Many of us are used to calling the help desk at the IT department when our work computer is on the fritz. And most of us have made a trip to the Apple Store for help from a genius. Well, terrorists appear to be doing much the same thing. NBC News reported that ISIS is running a 24-hour help desk to help recruits get up to date on the best encryption and secure communications technologies with which to evade detection by law enforcement.
Counterterrorism analysts connected with the U.S. Army said that the help line is staffed by six senior operatives with bachelors or masters degrees in information technology. They and other junior operatives based all around the world are available 24 hours a day, and take turns to allow breaks for prayer. Law enforcement said the development is fairly new, but has grown in capability over the last year.
And their technical knowledge goes far beyond the never-failing restart. Aaron Brantly, a counterterrorism analyst at the Combating Terrorism Center, an independent research organization based at the West Point Military Academy, told NBC News that the operators answer questions which range in difficulty from very easy to "technically savvy." He said that this allows communication and operations that are much faster than in the past.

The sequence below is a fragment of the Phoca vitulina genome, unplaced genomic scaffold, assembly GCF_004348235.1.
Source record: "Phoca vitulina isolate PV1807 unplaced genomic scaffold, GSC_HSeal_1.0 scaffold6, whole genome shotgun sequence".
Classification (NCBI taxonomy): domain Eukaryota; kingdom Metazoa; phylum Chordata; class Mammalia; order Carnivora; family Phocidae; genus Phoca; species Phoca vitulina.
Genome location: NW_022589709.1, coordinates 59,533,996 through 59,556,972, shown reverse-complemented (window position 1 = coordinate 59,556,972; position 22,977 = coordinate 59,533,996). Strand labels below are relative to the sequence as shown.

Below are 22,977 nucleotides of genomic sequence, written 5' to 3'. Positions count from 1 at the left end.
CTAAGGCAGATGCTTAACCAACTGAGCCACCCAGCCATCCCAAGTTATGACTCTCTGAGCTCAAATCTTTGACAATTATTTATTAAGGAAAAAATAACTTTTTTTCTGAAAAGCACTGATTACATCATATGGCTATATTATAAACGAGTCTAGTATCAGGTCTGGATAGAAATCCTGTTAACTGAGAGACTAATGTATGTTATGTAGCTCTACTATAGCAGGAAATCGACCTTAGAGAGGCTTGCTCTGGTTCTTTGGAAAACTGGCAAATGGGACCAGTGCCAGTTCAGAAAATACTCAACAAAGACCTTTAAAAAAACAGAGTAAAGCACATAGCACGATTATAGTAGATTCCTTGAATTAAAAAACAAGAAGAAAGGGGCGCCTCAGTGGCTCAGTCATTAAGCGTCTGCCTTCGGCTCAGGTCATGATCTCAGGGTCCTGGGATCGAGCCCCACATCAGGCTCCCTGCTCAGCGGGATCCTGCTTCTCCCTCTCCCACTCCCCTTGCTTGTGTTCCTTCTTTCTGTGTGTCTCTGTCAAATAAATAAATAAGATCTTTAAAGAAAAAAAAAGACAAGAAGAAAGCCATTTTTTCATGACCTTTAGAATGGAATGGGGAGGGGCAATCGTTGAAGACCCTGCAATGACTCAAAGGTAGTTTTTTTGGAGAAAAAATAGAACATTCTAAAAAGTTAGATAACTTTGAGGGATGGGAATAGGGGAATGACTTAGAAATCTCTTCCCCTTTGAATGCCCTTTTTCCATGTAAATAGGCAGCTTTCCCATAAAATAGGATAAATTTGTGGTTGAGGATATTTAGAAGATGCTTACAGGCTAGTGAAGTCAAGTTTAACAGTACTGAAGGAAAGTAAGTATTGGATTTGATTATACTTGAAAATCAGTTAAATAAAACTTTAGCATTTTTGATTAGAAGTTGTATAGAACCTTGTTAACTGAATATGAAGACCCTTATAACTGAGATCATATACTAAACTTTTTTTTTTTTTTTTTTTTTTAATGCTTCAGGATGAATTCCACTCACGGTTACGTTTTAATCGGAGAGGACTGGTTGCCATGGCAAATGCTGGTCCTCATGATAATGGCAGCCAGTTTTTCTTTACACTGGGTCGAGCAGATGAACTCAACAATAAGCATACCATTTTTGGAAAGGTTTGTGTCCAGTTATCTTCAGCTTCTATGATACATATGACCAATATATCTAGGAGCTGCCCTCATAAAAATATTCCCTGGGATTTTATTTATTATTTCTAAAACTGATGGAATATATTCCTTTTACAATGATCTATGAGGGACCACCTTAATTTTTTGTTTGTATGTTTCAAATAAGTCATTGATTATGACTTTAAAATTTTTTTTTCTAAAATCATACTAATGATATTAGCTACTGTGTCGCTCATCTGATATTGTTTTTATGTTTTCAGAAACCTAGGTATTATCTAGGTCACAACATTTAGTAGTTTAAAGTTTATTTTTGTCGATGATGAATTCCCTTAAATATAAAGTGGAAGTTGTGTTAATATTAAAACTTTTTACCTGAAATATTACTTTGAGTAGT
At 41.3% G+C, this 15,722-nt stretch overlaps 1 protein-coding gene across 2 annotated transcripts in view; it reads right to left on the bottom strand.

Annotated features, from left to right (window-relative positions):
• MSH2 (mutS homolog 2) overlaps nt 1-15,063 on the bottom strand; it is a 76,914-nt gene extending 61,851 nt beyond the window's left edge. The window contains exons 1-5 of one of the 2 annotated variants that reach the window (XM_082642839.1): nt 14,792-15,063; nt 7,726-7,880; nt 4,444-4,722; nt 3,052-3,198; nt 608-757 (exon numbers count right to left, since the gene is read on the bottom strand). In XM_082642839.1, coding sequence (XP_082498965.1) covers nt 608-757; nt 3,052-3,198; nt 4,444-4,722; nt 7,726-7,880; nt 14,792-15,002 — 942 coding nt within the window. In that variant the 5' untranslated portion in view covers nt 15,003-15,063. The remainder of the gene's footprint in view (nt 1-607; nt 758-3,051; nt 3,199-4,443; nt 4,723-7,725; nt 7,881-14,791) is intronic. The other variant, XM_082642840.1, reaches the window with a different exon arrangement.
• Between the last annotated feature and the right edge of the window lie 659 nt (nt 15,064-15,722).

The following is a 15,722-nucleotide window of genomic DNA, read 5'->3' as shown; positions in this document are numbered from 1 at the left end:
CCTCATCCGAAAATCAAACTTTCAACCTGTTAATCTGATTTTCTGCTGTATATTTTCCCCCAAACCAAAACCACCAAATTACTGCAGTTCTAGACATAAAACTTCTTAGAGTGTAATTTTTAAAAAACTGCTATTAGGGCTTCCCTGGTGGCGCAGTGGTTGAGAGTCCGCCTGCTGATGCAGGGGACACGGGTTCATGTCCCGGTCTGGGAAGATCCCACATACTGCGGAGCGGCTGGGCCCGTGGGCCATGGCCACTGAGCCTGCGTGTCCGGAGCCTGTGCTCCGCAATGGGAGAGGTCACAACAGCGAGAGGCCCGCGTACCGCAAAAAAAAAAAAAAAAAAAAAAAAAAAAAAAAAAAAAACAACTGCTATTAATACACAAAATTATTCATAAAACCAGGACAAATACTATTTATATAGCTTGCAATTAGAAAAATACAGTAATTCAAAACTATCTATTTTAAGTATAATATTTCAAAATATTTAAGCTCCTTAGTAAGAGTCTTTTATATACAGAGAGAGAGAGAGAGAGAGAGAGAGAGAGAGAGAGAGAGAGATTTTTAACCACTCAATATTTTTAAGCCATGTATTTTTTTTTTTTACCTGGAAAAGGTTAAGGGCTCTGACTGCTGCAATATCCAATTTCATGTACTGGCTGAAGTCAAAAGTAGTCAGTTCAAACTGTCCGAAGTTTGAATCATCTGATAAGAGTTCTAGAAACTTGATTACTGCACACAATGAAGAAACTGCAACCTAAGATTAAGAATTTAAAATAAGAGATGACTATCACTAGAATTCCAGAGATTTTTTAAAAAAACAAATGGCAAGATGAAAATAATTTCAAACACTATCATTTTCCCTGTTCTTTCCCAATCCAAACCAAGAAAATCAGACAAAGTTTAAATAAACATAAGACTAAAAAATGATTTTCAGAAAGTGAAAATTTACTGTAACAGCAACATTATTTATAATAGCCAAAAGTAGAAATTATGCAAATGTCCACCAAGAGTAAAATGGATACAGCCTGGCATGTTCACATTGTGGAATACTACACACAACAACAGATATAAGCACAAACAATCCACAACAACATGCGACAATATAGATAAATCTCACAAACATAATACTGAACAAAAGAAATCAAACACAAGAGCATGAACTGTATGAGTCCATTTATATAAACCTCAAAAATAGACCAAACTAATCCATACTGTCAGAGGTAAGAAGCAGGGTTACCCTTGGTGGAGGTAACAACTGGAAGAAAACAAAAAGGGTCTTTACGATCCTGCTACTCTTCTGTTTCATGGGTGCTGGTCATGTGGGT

FBI Director James Comey gave a speech at the Brookings Institution in October about the threat of what he called "going dark." He said that government intelligence agencies often have the legal authority to "intercept and access communications," but not the technical ability because of encryption technology.
He said that the FBI also doesn't have the availability to switch between different apps, or from a standard voice call to VOIP. Even changing from a cellular data connection to Wi-Fi can pose a problem. The help desk operates using some of these encrypted person-to-person communications. Then, when new kinds of security software or encryption become available, they reportedly produce training materials to show other terrorists how to use them. ISIS distributes how-to guides through Twitter and other social media sites. They even post step-by-step videos to YouTube. "Imagine you have a problem and need to solve it and go to YouTube; they have essentially established the same mechanism [for terrorism]," Brantly told NBC News.
The importance of tracking terrorist communications has become all the more visible since Friday's attacks in Paris. A European official said that they believe ISIS operatives are plotting major attacks with assistance from their associates in Syria. Friday's attacks killed 129 people at restaurants, a night club, and the national stadium.
The government is not the only group going up against ISIS online. The hacker group Anonymous has also reiterated its ongoing war against the terrorist group. It has published the names of 3,000 Twitter accounts that support the group. That's reassuring, because it sounds like Western governments may need help developing the technical know-how to listen in.